My favorite moments of the show came when the band covered a song called “Charlie’s Blues” by a band called Denny and the Jets, as well as an unrecorded (and as yet, untitled?) Gypsies number about the insanity of celebrity. “Charlie’s Blues” is a wicked funny kinda drunken Country Blues that enumerates the lifelong string of events and misery that has given Charlie such a bad case of the blues, including Charlie’s wife driving the family pick-up (three kids included) into the lake and Charlie’s rodeo clown brother meeting his demise in the arms of another woman; the crowd response was rather like the song itself, with drunken hoots and hollers to match the depressing revelry coming from the stage. The other song features a chorus that goes “I wanna be famous/For bein’ famous/For bein’ famous/For nothing at all,” which turned into a great sing-along as the sparse but energetic crowd began to loosen up and appreciate what was happening on stage.

Blackfoot Gypsies (Ollie Dogg Horton) (photo credits: DARREN TRACY)

Blackfoot Gypsies (Ollie Dogg Horton) (photo credits: DARREN TRACY)

Speaking of what was happening on stage, Paige’s unwavering enthusiasm seemed almost to wear down the audience, rather than infect them; a shame, really, as these guys left everything they had on that stage. Please, Saint Louis, don’t be the kind of town that bands like Blackfoot Gypsies scratch off of their tour itineraries because you can’t be bothered to get out on a beautiful fall Sunday to be entertained by live music in a great setting… it’s already happened with bigger, more established bands, who will play Chicago and Kansas City and, if they play a show in between, it’s usually in Springfield (IL or MO) or Columbia. That’s just sad!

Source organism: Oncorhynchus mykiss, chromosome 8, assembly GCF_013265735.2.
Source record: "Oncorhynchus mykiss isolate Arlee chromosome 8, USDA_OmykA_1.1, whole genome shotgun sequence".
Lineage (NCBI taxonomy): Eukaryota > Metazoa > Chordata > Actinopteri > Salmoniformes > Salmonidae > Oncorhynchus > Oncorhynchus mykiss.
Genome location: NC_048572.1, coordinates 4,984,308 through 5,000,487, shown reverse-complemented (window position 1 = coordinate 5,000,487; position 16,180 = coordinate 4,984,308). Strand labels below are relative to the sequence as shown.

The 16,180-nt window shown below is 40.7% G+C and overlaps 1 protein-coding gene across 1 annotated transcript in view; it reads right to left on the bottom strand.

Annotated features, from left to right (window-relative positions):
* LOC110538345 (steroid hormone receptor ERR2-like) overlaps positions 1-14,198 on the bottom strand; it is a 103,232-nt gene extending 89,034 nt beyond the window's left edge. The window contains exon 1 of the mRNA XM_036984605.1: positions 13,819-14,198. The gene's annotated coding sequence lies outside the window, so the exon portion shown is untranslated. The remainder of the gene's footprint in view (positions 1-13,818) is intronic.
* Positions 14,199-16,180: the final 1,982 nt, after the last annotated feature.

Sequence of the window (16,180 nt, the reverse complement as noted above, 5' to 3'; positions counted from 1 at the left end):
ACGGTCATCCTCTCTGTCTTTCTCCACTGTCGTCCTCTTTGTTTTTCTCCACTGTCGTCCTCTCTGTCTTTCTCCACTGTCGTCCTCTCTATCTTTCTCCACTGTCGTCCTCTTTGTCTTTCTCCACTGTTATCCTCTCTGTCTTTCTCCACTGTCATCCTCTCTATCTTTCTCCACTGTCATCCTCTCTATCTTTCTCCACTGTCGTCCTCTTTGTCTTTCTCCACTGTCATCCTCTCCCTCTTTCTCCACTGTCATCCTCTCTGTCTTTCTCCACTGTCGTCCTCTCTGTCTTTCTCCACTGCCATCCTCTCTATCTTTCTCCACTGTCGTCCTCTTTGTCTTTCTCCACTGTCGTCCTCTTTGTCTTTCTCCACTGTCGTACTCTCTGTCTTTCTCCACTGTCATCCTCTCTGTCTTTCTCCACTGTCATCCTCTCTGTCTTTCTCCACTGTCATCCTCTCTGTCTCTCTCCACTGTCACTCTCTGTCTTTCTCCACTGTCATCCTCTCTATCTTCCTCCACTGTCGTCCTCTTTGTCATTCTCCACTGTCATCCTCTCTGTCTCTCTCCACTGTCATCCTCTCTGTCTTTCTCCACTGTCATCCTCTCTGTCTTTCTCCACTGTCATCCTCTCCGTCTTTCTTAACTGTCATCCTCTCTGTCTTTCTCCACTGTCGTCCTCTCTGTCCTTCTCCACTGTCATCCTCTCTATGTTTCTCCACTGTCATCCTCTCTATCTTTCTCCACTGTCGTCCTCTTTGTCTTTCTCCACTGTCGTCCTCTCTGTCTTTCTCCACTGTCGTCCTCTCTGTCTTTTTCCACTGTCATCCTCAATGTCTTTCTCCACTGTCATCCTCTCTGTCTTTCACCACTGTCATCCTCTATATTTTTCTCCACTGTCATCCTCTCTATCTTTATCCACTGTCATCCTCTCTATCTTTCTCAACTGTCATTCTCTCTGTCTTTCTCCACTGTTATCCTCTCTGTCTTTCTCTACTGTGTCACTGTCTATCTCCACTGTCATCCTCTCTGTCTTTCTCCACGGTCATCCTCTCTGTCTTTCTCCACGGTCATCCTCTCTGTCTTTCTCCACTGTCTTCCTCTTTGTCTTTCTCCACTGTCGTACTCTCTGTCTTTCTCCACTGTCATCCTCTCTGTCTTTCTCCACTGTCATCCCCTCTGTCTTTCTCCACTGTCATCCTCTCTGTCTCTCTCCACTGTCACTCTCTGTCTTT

DOUBLE THE PLEASURE: THE ZACK MURPHY INTERVIEW

BLACKFOOT GYPSIES AT THE DEMO, OCTOBER 11

BG Demo